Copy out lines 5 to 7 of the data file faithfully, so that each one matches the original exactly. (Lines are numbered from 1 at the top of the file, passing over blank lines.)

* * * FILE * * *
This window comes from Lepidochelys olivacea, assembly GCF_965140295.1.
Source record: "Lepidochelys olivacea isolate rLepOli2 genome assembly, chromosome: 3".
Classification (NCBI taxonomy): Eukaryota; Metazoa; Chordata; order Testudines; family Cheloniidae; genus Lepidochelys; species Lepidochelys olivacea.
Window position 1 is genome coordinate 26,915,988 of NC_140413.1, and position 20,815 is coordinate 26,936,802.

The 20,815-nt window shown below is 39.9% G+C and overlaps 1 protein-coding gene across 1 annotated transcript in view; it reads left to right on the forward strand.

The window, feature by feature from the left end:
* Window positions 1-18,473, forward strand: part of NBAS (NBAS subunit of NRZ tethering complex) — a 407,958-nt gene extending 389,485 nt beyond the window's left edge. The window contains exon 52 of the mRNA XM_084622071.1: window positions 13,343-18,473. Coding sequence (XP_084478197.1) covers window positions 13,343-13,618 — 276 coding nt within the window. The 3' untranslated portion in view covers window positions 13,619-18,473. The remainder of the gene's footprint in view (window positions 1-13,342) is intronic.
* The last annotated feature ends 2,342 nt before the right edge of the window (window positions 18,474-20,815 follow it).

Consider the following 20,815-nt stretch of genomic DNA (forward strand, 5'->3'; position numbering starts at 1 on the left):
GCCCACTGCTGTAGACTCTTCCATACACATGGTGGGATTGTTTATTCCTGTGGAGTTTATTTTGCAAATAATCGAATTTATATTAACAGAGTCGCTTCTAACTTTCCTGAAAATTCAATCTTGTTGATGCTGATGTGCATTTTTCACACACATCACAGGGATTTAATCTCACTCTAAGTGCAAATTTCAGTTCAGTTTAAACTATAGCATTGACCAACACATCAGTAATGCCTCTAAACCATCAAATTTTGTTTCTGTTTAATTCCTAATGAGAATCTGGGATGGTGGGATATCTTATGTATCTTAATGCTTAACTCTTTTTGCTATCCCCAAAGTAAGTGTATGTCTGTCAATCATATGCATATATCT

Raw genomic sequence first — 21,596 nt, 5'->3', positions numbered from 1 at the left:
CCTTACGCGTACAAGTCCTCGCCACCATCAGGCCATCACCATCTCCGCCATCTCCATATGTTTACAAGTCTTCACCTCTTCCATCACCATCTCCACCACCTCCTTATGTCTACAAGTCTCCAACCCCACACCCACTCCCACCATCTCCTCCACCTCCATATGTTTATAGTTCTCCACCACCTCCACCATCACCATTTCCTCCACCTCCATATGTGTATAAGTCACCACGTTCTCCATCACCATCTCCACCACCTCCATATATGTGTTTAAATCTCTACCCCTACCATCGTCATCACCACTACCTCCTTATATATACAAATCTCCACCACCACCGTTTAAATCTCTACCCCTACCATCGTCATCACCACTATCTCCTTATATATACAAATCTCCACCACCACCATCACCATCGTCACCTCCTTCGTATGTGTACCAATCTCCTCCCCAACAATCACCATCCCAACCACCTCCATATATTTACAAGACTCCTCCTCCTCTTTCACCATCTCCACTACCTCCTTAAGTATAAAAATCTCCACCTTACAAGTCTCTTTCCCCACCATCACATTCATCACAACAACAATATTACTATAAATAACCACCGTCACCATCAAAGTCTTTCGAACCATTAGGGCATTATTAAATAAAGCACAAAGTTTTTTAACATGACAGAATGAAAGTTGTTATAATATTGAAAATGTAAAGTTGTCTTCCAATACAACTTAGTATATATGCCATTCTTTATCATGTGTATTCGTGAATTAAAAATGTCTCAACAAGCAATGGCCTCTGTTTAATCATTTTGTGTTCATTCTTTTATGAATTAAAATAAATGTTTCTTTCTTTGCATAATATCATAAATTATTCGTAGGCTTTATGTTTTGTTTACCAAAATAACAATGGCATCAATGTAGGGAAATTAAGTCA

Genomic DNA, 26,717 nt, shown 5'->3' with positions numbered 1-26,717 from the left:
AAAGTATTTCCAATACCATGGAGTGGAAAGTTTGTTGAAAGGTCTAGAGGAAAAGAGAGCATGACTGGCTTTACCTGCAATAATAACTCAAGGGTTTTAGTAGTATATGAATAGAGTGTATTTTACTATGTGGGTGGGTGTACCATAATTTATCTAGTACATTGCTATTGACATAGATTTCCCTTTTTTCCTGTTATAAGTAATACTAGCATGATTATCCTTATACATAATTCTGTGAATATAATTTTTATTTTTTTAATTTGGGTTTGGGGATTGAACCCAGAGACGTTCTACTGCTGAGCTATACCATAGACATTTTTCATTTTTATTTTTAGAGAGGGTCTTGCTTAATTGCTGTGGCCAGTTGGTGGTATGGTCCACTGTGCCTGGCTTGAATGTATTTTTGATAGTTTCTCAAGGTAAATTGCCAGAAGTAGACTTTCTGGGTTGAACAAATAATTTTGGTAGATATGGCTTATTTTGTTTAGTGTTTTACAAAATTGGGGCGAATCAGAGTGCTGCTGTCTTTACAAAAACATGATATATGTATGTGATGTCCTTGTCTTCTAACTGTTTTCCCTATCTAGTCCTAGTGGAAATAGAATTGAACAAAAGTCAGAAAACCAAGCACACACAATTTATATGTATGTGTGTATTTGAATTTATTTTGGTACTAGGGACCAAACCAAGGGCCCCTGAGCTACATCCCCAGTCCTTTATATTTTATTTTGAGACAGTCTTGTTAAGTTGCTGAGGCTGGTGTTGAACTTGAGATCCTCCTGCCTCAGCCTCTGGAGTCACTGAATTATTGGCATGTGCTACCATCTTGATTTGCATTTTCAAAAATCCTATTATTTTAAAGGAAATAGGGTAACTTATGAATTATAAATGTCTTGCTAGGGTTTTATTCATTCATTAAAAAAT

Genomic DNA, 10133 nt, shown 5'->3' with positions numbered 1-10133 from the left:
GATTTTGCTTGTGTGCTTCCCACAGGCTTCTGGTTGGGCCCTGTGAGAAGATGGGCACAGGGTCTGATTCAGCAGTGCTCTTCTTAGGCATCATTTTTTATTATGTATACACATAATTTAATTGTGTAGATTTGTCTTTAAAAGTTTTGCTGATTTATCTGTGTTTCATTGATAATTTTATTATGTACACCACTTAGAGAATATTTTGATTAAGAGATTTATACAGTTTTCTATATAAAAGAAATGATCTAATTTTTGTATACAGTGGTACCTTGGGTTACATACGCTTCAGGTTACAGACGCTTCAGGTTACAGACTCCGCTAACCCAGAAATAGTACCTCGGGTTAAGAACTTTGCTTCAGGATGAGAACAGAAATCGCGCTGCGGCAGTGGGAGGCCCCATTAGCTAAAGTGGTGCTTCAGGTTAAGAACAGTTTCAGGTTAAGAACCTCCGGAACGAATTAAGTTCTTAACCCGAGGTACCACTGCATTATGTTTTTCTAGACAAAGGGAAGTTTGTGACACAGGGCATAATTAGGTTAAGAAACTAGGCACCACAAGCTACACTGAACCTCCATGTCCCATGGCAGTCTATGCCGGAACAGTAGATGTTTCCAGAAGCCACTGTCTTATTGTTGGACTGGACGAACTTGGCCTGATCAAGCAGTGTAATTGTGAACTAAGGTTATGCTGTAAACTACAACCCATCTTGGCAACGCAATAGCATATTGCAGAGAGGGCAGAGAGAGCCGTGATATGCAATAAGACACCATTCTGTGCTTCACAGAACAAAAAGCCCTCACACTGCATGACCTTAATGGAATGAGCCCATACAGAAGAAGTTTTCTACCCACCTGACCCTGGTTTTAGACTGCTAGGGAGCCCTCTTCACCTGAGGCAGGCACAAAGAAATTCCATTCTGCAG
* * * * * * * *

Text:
The 20,815-nt window shown below is 39.9% G+C and overlaps 1 protein-coding gene across 1 annotated transcript in view; it reads left to right on the forward strand.

The window, feature by feature from the left end:
* Window positions 1-18,473, forward strand: part of NBAS (NBAS subunit of NRZ tethering complex) — a 407,958-nt gene extending 389,485 nt beyond the window's left edge. The window contains exon 52 of the mRNA XM_084622071.1: window positions 13,343-18,473. Coding sequence (XP_084478197.1) covers window positions 13,343-13,618 — 276 coding nt within the window. The 3' untranslated portion in view covers window positions 13,619-18,473. The remainder of the gene's footprint in view (window positions 1-13,342) is intronic.